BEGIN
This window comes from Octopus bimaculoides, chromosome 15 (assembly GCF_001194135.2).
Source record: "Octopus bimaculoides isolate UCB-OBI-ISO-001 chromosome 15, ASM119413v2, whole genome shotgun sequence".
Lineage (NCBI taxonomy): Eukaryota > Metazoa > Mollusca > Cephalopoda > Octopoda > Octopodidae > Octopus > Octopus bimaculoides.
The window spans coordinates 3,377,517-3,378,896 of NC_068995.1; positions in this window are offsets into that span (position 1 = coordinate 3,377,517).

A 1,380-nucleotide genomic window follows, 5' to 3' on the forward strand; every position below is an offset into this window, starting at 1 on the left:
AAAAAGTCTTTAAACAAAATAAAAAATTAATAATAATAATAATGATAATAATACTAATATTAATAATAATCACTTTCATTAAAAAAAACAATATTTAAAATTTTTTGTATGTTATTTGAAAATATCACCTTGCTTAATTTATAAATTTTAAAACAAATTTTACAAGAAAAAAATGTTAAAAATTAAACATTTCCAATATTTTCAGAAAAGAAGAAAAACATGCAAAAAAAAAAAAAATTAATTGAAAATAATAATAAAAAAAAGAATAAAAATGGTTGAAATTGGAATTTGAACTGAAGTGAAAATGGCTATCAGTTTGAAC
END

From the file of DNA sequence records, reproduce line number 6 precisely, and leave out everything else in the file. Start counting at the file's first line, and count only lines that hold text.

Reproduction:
AAAAAGTCTTTAAACAAAATAAAAAATTAATAATAATAATAATGATAATAATACTAATATTAATAATAATCACTTTCATTAAAAAAAACAATATTTAAAATTTTTTGTATGTTATTTGAAAATATCACCTTGCTTAATTTATAAATTTTAAAACAAATTTTACAAGAAAAAAATGTTAAAAATTAAACATTTCCAATATTTTCAGAAAAGAAGAAAAACATGCAAAAAAAAAAAAAATTAATTGAAAATAATAATAAAAAAAAGAATAAAAATGGTTGAAATTGGAATTTGAACTGAAGTGAAAATGGCTATCAGTTTGAAC